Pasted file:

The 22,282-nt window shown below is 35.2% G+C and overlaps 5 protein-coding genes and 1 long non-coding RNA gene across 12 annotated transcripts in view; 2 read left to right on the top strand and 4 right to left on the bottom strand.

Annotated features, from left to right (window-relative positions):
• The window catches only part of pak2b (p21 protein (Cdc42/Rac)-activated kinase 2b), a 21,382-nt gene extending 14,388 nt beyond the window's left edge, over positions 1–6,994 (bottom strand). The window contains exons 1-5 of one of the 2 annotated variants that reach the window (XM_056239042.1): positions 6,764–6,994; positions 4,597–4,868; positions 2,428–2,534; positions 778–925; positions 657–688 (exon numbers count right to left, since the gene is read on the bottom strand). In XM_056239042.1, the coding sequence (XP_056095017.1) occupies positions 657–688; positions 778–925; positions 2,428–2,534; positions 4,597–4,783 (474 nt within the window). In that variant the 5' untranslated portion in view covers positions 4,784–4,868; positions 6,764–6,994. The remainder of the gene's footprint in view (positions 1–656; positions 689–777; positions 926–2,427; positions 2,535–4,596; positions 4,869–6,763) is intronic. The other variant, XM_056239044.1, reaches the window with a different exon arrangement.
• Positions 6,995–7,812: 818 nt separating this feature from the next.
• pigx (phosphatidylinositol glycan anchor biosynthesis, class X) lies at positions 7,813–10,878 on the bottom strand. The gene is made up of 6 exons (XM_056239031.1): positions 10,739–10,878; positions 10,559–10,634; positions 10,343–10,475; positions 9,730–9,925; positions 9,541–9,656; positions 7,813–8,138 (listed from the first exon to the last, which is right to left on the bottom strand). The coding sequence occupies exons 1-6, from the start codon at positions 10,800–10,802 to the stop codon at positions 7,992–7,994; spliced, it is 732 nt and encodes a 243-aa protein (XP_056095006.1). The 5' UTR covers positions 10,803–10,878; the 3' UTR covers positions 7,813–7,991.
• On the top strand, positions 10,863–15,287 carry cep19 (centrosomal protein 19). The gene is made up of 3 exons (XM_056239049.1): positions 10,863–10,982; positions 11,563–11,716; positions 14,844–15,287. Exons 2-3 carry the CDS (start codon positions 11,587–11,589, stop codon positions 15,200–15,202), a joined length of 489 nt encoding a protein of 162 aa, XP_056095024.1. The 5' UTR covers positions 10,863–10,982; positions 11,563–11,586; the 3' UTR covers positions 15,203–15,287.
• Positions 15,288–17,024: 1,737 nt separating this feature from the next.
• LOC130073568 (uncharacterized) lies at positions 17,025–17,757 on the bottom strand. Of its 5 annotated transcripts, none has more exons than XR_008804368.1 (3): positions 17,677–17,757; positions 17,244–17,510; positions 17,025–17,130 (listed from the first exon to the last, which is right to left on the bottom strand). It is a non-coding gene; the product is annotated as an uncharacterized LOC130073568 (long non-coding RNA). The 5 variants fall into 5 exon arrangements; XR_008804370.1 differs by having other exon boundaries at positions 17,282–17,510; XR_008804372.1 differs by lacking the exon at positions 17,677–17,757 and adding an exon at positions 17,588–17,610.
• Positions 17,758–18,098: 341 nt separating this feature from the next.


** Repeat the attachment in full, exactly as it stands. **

The 22,282-nt window shown below is 35.2% G+C and overlaps 5 protein-coding genes and 1 long non-coding RNA gene across 12 annotated transcripts in view; 2 read left to right on the top strand and 4 right to left on the bottom strand.

Annotated features, from left to right (window-relative positions):
• The window catches only part of pak2b (p21 protein (Cdc42/Rac)-activated kinase 2b), a 21,382-nt gene extending 14,388 nt beyond the window's left edge, over positions 1–6,994 (bottom strand). The window contains exons 1-5 of one of the 2 annotated variants that reach the window (XM_056239042.1): positions 6,764–6,994; positions 4,597–4,868; positions 2,428–2,534; positions 778–925; positions 657–688 (exon numbers count right to left, since the gene is read on the bottom strand). In XM_056239042.1, the coding sequence (XP_056095017.1) occupies positions 657–688; positions 778–925; positions 2,428–2,534; positions 4,597–4,783 (474 nt within the window). In that variant the 5' untranslated portion in view covers positions 4,784–4,868; positions 6,764–6,994. The remainder of the gene's footprint in view (positions 1–656; positions 689–777; positions 926–2,427; positions 2,535–4,596; positions 4,869–6,763) is intronic. The other variant, XM_056239044.1, reaches the window with a different exon arrangement.
• Positions 6,995–7,812: 818 nt separating this feature from the next.
• pigx (phosphatidylinositol glycan anchor biosynthesis, class X) lies at positions 7,813–10,878 on the bottom strand. The gene is made up of 6 exons (XM_056239031.1): positions 10,739–10,878; positions 10,559–10,634; positions 10,343–10,475; positions 9,730–9,925; positions 9,541–9,656; positions 7,813–8,138 (listed from the first exon to the last, which is right to left on the bottom strand). The coding sequence occupies exons 1-6, from the start codon at positions 10,800–10,802 to the stop codon at positions 7,992–7,994; spliced, it is 732 nt and encodes a 243-aa protein (XP_056095006.1). The 5' UTR covers positions 10,803–10,878; the 3' UTR covers positions 7,813–7,991.
• On the top strand, positions 10,863–15,287 carry cep19 (centrosomal protein 19). The gene is made up of 3 exons (XM_056239049.1): positions 10,863–10,982; positions 11,563–11,716; positions 14,844–15,287. Exons 2-3 carry the CDS (start codon positions 11,587–11,589, stop codon positions 15,200–15,202), a joined length of 489 nt encoding a protein of 162 aa, XP_056095024.1. The 5' UTR covers positions 10,863–10,982; positions 11,563–11,586; the 3' UTR covers positions 15,203–15,287.
• Positions 15,288–17,024: 1,737 nt separating this feature from the next.
• LOC130073568 (uncharacterized) lies at positions 17,025–17,757 on the bottom strand. Of its 5 annotated transcripts, none has more exons than XR_008804368.1 (3): positions 17,677–17,757; positions 17,244–17,510; positions 17,025–17,130 (listed from the first exon to the last, which is right to left on the bottom strand). It is a non-coding gene; the product is annotated as an uncharacterized LOC130073568 (long non-coding RNA). The 5 variants fall into 5 exon arrangements; XR_008804370.1 differs by having other exon boundaries at positions 17,282–17,510; XR_008804372.1 differs by lacking the exon at positions 17,677–17,757 and adding an exon at positions 17,588–17,610.
• Positions 17,758–18,098: 341 nt separating this feature from the next.